‘Post-truth’ has defeated ‘alt-right’ because ¯\_(ツ)_/¯
Last year, we had an emoji. The year before that, it was ‘vape’. The word of the year, declared by Oxford Dictionaries, is indicative of the general mood the past 12 months has seen – crying face, wanky cherry-flavoured smoke ring blower.
Now, we’ve got ‘post-truth’ – fitting, in the year of Brexit and Trump, that saw politics move from any farce of truth to emotionally charged irrationality.
The OED defines ‘post-truth’ as “relating to or denoting circumstances in which objective facts are less influential in shaping public opinion than appeals to emotion and personal belief.” An analysis by the Oxford English Corpus charted the usage of ‘post-truth’, showing that it increased by 2,000 percent in the last year. It became particularly prominent in June around the time of the Brexit vote, and then across Trump’s presidential campaign. Truth, in each of these campaigns – whether it was where British taxpayers money would go following the split from the EU or claims about global warming, refugees and military spending – is no longer relevant.
Backing up the world of post-truth that we’re forced to inhabit is the runner-up for word of the year, ‘alt-right’ – dude bros that rail against political correctness and mainstream conservatism on 4Chan from cubby hole bedrooms.
‘Brexiteer’ was another on the shortlist of words reflecting the social, political, technological and cultural trends of 2016. Outside of political words and phrases came ‘adulting’ and ‘chatbot’. On a more positive note, some of the shortlisted words seemed to reflect that people were also becoming more socially aware: encapsulated with the words ‘woke’ and ‘Latinx’, a gender neutral term for someone of Latin American origin.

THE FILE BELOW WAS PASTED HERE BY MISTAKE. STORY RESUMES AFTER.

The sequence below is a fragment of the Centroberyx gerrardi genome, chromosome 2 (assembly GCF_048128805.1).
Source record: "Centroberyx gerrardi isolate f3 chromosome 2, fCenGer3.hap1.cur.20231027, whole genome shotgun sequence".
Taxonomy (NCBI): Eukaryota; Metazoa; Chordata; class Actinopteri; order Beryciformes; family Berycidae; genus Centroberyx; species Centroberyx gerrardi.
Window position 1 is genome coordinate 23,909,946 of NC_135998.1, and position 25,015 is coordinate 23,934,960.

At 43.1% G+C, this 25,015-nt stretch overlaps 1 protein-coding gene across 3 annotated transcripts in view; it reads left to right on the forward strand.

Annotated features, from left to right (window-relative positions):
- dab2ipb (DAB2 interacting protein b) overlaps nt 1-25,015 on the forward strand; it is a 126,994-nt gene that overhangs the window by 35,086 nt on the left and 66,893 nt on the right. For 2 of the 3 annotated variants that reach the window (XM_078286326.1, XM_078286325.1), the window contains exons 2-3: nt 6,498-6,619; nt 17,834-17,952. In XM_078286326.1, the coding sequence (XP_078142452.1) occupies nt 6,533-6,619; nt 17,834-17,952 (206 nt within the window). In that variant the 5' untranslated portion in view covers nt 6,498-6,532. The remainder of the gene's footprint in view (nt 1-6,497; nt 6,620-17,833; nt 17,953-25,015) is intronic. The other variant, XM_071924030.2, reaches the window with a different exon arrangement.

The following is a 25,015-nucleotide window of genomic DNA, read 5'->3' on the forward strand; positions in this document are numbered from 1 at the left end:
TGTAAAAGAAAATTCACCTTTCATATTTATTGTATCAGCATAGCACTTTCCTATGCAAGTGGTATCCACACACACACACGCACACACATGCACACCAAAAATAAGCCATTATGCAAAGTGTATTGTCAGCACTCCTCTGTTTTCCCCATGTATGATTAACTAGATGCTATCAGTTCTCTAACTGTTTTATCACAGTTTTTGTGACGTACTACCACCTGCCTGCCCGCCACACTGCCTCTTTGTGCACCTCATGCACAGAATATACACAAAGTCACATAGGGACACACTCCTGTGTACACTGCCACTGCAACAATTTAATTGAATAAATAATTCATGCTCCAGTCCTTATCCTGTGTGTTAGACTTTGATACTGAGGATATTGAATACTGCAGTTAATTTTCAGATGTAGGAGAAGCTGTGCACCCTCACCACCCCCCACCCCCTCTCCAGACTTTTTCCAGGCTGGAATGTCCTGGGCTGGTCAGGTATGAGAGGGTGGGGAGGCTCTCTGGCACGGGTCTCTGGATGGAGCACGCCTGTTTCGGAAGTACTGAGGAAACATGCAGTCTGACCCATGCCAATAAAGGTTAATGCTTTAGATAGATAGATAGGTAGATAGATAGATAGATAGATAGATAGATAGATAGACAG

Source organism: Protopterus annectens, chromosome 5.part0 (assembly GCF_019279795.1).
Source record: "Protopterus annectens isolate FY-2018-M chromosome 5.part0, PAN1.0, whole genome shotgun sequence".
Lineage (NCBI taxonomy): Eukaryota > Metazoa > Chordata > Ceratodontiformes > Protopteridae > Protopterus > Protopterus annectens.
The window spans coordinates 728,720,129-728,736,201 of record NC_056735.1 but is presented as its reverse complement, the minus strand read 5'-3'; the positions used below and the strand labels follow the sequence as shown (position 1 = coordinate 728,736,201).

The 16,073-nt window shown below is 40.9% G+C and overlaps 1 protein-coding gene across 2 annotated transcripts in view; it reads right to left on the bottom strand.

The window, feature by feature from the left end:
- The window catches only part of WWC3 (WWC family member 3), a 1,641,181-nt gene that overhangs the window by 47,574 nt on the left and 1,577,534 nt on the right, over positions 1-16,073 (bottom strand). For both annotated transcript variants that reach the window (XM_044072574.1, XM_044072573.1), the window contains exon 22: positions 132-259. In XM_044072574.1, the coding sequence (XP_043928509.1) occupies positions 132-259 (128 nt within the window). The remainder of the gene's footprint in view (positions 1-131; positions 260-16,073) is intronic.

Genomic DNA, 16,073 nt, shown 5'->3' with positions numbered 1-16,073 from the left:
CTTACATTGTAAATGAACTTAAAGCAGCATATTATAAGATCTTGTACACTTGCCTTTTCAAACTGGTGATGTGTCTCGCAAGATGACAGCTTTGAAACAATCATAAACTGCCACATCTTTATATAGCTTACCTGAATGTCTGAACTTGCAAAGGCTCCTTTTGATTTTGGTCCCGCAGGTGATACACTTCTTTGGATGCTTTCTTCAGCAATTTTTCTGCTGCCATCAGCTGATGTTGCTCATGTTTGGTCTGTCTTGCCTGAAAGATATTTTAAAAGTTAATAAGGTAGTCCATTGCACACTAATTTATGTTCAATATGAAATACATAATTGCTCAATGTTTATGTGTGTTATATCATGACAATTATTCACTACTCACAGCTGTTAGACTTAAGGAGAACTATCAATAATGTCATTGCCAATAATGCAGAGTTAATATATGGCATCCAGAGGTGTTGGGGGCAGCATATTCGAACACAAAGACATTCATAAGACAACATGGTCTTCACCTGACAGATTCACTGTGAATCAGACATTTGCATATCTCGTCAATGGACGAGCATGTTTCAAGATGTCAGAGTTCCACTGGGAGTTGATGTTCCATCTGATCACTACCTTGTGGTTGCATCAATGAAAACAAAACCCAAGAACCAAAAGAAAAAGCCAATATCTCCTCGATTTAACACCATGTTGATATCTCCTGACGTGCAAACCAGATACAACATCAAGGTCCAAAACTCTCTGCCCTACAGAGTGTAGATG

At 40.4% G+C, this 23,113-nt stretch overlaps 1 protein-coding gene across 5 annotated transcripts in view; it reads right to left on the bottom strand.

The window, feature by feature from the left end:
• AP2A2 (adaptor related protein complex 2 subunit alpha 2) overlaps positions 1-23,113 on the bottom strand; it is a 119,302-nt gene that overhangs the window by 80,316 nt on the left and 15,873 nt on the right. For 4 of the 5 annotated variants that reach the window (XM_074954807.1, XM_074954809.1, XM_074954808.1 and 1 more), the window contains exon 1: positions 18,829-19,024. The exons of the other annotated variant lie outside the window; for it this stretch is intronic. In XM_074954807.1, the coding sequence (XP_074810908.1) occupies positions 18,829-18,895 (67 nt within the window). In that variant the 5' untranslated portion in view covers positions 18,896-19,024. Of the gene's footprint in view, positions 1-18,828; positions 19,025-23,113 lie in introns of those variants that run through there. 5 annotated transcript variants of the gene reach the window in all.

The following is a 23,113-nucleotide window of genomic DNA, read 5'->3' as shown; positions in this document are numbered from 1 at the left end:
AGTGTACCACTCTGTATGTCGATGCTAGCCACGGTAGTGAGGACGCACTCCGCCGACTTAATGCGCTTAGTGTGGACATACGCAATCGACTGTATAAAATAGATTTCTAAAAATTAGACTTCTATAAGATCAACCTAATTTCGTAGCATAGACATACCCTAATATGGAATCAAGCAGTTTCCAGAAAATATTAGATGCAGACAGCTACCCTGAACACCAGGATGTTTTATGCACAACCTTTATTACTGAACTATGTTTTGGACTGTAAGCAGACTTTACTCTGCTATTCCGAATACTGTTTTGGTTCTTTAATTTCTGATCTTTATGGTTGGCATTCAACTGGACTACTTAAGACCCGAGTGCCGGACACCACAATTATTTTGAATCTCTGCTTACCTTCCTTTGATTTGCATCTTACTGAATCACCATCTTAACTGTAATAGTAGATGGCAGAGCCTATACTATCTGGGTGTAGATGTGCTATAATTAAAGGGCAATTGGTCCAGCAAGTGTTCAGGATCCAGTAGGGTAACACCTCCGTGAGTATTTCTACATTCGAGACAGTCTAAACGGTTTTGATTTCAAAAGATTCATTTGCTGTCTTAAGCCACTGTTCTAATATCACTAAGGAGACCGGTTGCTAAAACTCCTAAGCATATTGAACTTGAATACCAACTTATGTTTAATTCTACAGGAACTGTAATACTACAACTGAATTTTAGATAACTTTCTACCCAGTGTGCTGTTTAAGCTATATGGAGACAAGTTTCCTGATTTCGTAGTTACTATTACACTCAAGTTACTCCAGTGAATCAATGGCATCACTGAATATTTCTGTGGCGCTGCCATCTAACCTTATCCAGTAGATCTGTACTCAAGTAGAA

Oxford Dictionaries' Casper Grathwohl told BBC News: “Fuelled by the rise of social media as a news source and a growing distrust of facts offered up by the establishment, post-truth as a concept has been finding its linguistic footing for some time. We first saw the frequency really spike this year in June with buzz over the Brexit vote and again in July when Donald Trump secured the Republican presidential nomination.”
“Given that usage of the term hasn't shown any signs of slowing down, I wouldn't be surprised if post-truth becomes one of the defining words of our time,” he added.
“What we found especially interesting is that it encapsulated a trans-Atlantic phenomenon,” said Katherine Connor Martin, the head of the United States dictionaries at Oxford University press. “Often, when looking at words, you'll find one that's a really big deal in the U.K but not in the U.S.”